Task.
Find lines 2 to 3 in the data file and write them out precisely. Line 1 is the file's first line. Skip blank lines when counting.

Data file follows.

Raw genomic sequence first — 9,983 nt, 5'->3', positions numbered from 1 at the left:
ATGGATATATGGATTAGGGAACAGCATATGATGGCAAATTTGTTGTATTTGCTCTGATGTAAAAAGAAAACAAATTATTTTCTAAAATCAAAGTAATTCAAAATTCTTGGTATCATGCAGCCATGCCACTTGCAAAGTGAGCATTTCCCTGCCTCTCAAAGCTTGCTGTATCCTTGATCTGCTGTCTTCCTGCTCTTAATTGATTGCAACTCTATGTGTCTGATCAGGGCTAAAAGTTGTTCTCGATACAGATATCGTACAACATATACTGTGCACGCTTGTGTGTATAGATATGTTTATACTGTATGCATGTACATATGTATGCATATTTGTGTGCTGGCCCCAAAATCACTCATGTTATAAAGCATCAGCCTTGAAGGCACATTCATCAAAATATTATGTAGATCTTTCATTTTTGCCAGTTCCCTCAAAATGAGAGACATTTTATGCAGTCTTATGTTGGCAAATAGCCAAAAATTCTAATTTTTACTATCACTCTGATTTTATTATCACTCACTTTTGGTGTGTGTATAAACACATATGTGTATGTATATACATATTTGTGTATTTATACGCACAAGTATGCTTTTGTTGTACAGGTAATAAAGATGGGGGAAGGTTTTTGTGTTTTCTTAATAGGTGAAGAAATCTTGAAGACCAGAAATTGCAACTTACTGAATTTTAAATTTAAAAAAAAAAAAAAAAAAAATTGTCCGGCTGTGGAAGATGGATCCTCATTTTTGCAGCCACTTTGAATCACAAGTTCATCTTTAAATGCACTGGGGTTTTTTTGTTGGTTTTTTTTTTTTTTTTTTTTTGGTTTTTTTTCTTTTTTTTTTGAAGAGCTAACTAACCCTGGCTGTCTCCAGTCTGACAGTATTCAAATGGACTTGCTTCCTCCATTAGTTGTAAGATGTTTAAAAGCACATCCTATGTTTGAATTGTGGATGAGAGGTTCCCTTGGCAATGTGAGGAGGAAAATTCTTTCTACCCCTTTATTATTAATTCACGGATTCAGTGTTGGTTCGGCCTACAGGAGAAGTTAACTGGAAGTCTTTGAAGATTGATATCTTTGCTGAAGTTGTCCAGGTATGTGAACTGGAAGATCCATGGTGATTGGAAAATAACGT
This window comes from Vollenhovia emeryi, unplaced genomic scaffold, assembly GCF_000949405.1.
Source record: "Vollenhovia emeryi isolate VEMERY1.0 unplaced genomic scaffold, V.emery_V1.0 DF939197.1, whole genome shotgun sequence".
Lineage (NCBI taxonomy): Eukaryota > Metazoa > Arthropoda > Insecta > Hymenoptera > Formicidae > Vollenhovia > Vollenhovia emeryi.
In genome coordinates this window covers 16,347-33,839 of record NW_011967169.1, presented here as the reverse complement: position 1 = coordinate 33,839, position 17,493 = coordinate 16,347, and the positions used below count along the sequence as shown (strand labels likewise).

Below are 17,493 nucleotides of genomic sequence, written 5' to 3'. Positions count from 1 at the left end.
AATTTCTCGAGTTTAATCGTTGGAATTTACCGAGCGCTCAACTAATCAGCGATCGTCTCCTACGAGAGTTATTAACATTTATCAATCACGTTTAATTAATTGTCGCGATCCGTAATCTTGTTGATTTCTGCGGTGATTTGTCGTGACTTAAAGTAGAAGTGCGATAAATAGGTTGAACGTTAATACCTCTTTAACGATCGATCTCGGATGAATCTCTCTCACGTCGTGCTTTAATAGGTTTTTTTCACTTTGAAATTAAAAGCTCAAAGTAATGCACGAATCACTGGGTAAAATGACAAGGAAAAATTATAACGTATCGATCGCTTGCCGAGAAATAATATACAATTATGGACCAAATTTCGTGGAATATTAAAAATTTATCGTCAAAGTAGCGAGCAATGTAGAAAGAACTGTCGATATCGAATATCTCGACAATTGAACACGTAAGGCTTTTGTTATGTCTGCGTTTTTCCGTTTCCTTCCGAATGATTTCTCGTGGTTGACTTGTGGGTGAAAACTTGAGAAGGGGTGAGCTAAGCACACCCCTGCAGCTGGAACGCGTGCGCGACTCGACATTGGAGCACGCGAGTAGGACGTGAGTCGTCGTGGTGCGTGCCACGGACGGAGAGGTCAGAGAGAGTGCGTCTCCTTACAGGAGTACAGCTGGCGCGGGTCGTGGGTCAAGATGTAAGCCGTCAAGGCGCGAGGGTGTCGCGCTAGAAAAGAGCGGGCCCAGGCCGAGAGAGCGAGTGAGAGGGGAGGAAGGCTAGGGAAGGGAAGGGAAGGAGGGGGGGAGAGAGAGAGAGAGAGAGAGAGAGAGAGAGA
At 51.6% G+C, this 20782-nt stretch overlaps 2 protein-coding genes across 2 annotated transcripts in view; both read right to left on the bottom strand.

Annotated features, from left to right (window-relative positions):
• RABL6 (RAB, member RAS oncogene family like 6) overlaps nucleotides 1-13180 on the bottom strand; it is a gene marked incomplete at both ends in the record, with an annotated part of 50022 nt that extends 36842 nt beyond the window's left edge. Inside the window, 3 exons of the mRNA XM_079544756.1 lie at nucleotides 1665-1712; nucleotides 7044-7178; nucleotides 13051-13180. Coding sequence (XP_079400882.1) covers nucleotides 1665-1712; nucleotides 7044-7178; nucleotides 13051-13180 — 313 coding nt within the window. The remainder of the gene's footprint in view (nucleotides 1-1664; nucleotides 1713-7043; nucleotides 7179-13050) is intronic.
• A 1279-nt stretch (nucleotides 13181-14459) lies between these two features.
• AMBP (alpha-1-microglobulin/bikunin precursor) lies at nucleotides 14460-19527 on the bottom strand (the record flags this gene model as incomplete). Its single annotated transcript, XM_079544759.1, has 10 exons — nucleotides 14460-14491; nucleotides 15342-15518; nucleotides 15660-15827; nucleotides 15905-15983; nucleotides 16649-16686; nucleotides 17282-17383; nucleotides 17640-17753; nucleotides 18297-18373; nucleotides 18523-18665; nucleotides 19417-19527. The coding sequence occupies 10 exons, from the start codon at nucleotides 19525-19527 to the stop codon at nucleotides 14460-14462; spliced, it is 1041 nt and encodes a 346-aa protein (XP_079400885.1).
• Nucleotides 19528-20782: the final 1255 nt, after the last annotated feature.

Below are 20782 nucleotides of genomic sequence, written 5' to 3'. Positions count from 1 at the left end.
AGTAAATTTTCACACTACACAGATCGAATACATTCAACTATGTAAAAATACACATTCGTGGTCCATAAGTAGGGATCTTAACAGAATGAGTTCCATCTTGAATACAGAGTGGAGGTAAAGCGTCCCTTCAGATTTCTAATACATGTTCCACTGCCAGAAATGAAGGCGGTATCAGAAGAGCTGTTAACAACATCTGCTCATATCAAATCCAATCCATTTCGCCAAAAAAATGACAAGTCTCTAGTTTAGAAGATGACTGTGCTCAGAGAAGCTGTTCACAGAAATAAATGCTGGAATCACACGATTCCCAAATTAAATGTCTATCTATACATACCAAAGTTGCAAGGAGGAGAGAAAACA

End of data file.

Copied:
ATGGATATATGGATTAGGGAACAGCATATGATGGCAAATTTGTTGTATTTGCTCTGATGTAAAAAGAAAACAAATTATTTTCTAAAATCAAAGTAATTCAAAATTCTTGGTATCATGCAGCCATGCCACTTGCAAAGTGAGCATTTCCCTGCCTCTCAAAGCTTGCTGTATCCTTGATCTGCTGTCTTCCTGCTCTTAATTGATTGCAACTCTATGTGTCTGATCAGGGCTAAAAGTTGTTCTCGATACAGATATCGTACAACATATACTGTGCACGCTTGTGTGTATAGATATGTTTATACTGTATGCATGTACATATGTATGCATATTTGTGTGCTGGCCCCAAAATCACTCATGTTATAAAGCATCAGCCTTGAAGGCACATTCATCAAAATATTATGTAGATCTTTCATTTTTGCCAGTTCCCTCAAAATGAGAGACATTTTATGCAGTCTTATGTTGGCAAATAGCCAAAAATTCTAATTTTTACTATCACTCTGATTTTATTATCACTCACTTTTGGTGTGTGTATAAACACATATGTGTATGTATATACATATTTGTGTATTTATACGCACAAGTATGCTTTTGTTGTACAGGTAATAAAGATGGGGGAAGGTTTTTGTGTTTTCTTAATAGGTGAAGAAATCTTGAAGACCAGAAATTGCAACTTACTGAATTTTAAATTTAAAAAAAAAAAAAAAAAAAATTGTCCGGCTGTGGAAGATGGATCCTCATTTTTGCAGCCACTTTGAATCACAAGTTCATCTTTAAATGCACTGGGGTTTTTTTGTTGGTTTTTTTTTTTTTTTTTTTTTGGTTTTTTTTCTTTTTTTTTTGAAGAGCTAACTAACCCTGGCTGTCTCCAGTCTGACAGTATTCAAATGGACTTGCTTCCTCCATTAGTTGTAAGATGTTTAAAAGCACATCCTATGTTTGAATTGTGGATGAGAGGTTCCCTTGGCAATGTGAGGAGGAAAATTCTTTCTACCCCTTTATTATTAATTCACGGATTCAGTGTTGGTTCGGCCTACAGGAGAAGTTAACTGGAAGTCTTTGAAGATTGATATCTTTGCTGAAGTTGTCCAGGTATGTGAACTGGAAGATCCATGGTGATTGGAAAATAACGT
This window comes from Vollenhovia emeryi, unplaced genomic scaffold, assembly GCF_000949405.1.